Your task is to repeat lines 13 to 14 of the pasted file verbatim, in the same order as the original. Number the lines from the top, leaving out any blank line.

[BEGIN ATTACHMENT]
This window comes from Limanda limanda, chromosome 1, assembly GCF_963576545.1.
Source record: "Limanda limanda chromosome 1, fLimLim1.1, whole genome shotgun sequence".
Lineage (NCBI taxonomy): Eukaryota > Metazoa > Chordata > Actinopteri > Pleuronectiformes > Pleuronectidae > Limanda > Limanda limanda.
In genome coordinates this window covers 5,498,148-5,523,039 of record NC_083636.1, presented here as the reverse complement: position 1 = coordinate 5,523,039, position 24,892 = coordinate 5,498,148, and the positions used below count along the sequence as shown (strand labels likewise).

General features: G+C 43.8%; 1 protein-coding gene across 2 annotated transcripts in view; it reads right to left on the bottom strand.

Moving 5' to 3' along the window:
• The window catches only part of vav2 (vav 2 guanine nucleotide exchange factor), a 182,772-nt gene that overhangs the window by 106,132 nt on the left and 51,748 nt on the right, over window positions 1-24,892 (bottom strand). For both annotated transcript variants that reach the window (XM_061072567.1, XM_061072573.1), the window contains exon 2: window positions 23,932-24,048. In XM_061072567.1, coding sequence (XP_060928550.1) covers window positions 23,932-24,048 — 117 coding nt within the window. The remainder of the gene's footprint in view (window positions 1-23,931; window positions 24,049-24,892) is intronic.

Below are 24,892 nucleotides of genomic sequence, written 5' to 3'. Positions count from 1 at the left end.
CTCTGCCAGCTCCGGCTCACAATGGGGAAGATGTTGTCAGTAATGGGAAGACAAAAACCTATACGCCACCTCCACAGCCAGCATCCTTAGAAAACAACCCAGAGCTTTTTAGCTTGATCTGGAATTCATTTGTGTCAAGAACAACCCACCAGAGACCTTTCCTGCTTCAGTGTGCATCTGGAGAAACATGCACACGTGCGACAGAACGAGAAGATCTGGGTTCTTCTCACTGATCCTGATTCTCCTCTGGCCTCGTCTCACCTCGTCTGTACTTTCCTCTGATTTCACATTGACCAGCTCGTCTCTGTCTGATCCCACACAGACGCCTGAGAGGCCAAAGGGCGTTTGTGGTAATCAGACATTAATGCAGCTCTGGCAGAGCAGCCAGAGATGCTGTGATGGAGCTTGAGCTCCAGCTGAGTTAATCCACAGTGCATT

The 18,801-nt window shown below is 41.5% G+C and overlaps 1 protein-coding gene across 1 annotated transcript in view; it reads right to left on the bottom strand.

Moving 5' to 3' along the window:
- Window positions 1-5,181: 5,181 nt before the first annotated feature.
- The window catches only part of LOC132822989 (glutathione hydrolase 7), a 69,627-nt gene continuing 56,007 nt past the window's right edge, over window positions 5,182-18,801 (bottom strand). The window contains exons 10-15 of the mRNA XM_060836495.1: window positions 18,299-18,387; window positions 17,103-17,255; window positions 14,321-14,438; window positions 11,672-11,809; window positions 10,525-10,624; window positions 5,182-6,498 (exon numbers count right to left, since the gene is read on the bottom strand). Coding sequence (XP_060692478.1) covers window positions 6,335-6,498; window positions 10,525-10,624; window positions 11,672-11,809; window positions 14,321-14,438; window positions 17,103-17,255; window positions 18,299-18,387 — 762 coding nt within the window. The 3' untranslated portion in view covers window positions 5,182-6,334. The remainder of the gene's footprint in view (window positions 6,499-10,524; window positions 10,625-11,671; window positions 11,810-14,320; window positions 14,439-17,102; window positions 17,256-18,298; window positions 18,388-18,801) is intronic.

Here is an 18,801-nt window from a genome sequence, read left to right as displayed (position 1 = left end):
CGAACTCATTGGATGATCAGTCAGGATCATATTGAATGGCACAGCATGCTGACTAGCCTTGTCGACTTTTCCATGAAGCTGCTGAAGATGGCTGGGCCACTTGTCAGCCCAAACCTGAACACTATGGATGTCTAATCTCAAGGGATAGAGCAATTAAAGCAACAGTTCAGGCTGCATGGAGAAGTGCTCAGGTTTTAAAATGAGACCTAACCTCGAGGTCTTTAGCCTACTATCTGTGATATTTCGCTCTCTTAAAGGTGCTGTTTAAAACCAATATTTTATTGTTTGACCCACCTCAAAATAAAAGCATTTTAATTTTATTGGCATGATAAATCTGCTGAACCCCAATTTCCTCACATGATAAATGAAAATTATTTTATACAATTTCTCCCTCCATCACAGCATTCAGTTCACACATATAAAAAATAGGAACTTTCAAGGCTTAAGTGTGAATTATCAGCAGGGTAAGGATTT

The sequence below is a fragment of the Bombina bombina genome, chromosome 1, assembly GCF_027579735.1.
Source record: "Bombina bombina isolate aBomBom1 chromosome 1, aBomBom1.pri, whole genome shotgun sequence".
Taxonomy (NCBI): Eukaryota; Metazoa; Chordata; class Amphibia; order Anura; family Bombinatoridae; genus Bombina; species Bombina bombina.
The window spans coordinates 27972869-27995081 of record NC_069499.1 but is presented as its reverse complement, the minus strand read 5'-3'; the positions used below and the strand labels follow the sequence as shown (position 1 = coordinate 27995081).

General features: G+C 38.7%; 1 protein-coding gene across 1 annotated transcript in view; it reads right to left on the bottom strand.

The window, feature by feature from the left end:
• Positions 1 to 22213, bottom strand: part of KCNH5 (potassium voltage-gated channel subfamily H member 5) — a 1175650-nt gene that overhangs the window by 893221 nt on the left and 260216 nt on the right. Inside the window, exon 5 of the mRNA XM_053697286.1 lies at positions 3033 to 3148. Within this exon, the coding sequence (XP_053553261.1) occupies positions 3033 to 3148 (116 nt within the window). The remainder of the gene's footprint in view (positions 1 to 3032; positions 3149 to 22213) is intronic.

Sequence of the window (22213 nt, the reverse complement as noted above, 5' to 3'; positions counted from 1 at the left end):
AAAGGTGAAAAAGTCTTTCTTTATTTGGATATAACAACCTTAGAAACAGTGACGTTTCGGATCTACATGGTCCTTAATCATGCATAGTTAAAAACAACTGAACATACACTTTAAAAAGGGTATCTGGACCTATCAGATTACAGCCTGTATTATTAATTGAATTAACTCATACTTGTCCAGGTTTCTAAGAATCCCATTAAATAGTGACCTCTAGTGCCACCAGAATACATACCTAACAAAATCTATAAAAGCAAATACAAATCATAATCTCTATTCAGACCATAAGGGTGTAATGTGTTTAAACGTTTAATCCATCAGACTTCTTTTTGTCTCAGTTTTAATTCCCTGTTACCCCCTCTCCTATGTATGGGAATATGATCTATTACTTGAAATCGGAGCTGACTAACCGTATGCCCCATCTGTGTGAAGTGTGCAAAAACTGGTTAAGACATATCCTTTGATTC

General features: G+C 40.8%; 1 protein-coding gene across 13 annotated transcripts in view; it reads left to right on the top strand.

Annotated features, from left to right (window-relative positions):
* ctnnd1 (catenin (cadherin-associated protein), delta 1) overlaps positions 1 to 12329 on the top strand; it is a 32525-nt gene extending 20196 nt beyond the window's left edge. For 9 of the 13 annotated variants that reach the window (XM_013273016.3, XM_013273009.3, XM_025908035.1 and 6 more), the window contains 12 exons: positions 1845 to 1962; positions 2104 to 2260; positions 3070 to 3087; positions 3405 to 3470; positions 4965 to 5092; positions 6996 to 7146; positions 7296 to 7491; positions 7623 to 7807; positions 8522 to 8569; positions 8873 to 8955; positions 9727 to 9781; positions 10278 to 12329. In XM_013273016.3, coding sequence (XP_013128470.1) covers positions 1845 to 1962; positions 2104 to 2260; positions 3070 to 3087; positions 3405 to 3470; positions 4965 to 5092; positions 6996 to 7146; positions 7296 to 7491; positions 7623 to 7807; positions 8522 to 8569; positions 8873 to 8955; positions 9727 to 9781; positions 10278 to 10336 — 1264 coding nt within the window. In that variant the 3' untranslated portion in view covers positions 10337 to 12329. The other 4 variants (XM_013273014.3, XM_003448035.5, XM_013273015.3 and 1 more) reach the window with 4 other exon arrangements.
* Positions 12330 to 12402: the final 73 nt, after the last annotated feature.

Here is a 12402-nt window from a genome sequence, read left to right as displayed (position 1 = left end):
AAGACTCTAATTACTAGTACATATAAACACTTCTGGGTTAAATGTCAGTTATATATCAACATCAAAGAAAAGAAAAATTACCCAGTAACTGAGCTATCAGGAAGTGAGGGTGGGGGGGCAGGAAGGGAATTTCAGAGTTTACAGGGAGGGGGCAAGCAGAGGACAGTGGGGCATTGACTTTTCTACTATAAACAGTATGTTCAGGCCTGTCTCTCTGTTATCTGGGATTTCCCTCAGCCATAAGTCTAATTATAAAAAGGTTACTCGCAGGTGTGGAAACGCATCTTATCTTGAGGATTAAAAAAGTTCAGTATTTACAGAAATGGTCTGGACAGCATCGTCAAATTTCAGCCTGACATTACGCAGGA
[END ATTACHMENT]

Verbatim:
- The window catches only part of LOC132822989 (glutathione hydrolase 7), a 69,627-nt gene continuing 56,007 nt past the window's right edge, over window positions 5,182-18,801 (bottom strand). The window contains exons 10-15 of the mRNA XM_060836495.1: window positions 18,299-18,387; window positions 17,103-17,255; window positions 14,321-14,438; window positions 11,672-11,809; window positions 10,525-10,624; window positions 5,182-6,498 (exon numbers count right to left, since the gene is read on the bottom strand). Coding sequence (XP_060692478.1) covers window positions 6,335-6,498; window positions 10,525-10,624; window positions 11,672-11,809; window positions 14,321-14,438; window positions 17,103-17,255; window positions 18,299-18,387 — 762 coding nt within the window. The 3' untranslated portion in view covers window positions 5,182-6,334. The remainder of the gene's footprint in view (window positions 6,499-10,524; window positions 10,625-11,671; window positions 11,810-14,320; window positions 14,439-17,102; window positions 17,256-18,298; window positions 18,388-18,801) is intronic.

Here is an 18,801-nt window from a genome sequence, read left to right as displayed (position 1 = left end):